But the trademark adornments in any burlesque dancer’s wardrobe are the tassels or pasties covering the nipples. They come in all kinds of shapes and sizes, glittery or tasseled. These seemingly small dots are an homage to that classic censorship mantra: “It ain’t nudity unless you show nipple.”

You may think that this is all just a night of fancy strippers, and you’re sort of right. But I would call it “stripping with style.” Regular strip clubs feature fluorescent lighting, loud club music, and men in suits sitting on couches while naked women try to arouse as much money out of them as possible. The act is intense, one-on-one, almost intrusive with a surprising amount of physical contact and a strong aroma of baby powder, liquor, and sweat. Basically, the point is to feed the primal desire to see nudity and fall into a fantasy that someone like her wants to have sex with me.

The world of burlesque is different. Burlesque focuses on the tease, which can be more titillating than the typical full-frontal antics at strip clubs. Instead of seducing some poor schlub’s wallet, the burlesque dancer seduces the audience’s imagination — taking everyone back in time and making them realize that stripping can be funny and entertaining for both sexes.

These performances are all about theatrics, so dancers come up with the most interesting outfits and unique skits ever imagined, from hula hoops to pole dancing in pairs, aerial acrobatics to light S&M. At the 5th Annual New York Burlesque Festival last year, I watched as a woman in a KISS outfit and full makeup strip to “Rock and Roll All Nite,” complete with a strap-on dildo that shot fireworks. Try to find that at your local strip club!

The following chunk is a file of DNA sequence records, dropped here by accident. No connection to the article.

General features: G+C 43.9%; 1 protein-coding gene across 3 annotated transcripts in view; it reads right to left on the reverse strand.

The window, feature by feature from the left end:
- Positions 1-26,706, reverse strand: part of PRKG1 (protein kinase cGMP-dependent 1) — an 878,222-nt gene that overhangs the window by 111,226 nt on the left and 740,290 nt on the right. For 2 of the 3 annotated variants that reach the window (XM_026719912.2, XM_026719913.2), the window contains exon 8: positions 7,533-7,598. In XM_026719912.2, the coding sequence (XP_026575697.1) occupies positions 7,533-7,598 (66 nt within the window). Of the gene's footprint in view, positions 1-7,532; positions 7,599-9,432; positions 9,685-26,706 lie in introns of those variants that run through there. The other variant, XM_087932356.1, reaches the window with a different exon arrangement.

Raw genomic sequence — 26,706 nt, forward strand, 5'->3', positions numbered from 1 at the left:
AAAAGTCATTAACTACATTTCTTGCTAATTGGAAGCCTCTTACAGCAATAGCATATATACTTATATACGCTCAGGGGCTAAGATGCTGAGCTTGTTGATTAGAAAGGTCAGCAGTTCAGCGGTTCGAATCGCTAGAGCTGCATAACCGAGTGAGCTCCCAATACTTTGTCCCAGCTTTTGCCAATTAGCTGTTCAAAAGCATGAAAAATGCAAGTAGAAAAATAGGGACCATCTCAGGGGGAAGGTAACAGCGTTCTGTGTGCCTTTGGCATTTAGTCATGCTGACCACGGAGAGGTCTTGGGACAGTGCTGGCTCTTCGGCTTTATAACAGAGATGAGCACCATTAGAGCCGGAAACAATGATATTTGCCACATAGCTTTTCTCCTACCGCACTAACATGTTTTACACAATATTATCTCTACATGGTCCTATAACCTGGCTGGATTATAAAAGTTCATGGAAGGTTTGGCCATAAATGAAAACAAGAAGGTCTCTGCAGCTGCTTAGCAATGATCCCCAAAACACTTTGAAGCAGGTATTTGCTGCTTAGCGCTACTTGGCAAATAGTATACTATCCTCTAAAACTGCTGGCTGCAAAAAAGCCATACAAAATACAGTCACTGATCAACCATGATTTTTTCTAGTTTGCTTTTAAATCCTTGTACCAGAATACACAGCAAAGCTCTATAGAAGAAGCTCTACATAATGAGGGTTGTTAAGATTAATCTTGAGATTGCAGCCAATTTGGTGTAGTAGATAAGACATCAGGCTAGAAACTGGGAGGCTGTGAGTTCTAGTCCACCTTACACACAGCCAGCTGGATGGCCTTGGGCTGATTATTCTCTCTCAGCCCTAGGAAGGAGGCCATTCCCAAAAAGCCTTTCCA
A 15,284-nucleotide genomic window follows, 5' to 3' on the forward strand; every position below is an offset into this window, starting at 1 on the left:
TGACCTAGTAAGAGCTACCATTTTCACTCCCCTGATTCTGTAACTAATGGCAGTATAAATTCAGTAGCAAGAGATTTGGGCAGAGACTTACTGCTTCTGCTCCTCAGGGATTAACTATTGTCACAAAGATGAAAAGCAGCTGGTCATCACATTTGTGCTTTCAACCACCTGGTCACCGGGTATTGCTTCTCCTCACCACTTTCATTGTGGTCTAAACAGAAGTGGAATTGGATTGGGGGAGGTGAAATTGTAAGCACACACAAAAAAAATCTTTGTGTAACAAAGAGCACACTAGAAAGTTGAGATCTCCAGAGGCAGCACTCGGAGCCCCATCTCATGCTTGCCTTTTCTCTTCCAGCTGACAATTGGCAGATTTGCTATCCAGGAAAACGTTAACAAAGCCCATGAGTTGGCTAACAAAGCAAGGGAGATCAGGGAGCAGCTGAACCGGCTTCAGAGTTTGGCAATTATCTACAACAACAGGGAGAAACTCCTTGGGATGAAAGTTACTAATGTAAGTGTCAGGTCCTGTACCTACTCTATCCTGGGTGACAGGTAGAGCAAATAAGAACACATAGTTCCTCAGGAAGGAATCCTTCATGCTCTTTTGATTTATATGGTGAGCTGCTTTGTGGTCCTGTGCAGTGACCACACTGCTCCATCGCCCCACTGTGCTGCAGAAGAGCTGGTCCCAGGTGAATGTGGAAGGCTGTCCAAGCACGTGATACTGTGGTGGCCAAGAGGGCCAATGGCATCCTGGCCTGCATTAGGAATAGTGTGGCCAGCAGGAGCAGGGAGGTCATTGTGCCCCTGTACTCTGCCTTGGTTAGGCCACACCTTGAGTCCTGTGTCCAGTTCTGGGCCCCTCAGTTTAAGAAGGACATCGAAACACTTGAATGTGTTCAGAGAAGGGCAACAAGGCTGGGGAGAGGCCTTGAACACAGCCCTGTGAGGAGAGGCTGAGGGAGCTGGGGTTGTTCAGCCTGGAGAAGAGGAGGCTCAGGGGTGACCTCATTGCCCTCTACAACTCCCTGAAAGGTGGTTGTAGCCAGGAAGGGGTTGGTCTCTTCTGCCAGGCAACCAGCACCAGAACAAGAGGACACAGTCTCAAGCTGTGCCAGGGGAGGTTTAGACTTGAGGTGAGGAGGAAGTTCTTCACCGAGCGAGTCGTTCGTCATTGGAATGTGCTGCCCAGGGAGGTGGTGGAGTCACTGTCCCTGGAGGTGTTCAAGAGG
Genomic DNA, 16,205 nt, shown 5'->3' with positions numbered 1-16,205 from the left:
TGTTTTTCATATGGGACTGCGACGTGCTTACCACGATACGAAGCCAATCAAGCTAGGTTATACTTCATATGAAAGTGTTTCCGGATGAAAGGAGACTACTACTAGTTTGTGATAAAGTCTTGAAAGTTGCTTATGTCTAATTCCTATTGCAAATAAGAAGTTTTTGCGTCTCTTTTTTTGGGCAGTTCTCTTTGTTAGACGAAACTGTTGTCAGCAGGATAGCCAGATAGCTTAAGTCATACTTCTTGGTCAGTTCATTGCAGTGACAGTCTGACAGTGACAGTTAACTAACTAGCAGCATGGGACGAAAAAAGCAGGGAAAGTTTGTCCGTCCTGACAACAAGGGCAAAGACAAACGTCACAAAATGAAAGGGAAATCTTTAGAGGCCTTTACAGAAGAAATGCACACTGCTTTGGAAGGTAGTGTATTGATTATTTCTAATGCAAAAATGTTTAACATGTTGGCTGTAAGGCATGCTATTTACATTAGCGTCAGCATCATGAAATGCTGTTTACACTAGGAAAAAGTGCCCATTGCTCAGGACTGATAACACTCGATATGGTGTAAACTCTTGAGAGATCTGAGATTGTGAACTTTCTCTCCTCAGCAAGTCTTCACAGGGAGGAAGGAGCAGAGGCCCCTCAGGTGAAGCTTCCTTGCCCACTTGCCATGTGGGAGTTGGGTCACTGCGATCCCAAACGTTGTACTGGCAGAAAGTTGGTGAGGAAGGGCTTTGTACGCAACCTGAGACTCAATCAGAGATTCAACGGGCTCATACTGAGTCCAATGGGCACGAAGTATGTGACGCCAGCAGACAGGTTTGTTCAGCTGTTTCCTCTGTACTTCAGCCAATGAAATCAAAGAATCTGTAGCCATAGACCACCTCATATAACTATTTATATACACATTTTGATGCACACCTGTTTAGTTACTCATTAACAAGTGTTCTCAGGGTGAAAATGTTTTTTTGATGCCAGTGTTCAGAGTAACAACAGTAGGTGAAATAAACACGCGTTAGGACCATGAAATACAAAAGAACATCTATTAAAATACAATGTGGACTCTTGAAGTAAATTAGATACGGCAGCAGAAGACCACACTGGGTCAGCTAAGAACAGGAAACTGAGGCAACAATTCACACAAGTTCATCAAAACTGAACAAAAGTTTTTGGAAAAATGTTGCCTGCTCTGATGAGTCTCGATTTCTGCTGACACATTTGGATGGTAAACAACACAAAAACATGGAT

The burlesque tribute to John F. Kennedy was even more bizarre. An army of black-dressed Jackie O’s in mourning marched onstage and a Marilyn Monroe sang and stripped while a radio broadcast playing in the background reported on JFK’s assassination in Dallas.

The NYC Burlesque Festival is a three-night event that brings together some of the most talented dancers from around the world, including performers from Australia, England, Italy, France, and the Netherlands. The lineup included some of the brightest burlesque stars — names like Angie Pontani and the Pontani Sisters, Miss Delirium Tremens, The World Famous *BOB*, Honey DeVille, Miss Lily DeLuxe, Jo Boobs, and Little Brooklyn. Accompanied by a live band and hosted by Murray Hill, the show redefined burlesque in an evolving world that quickly forgets its past.

My burlesque weekend was an eye-opening experience. It convinced me that the striptease doesn’t have to be focused on sleaze, fake tits, and sketchy backroom antics. With fashion and showmanship as its yin and yang, a vibrant burlesque subculture is on the rise. It’s worth checking out.

Also, here’s one more tip: Never ask these girls for a lapdance unless you want a knuckle sandwich from a bouncer named Mugsy.

Article © 2008 by Rob Roan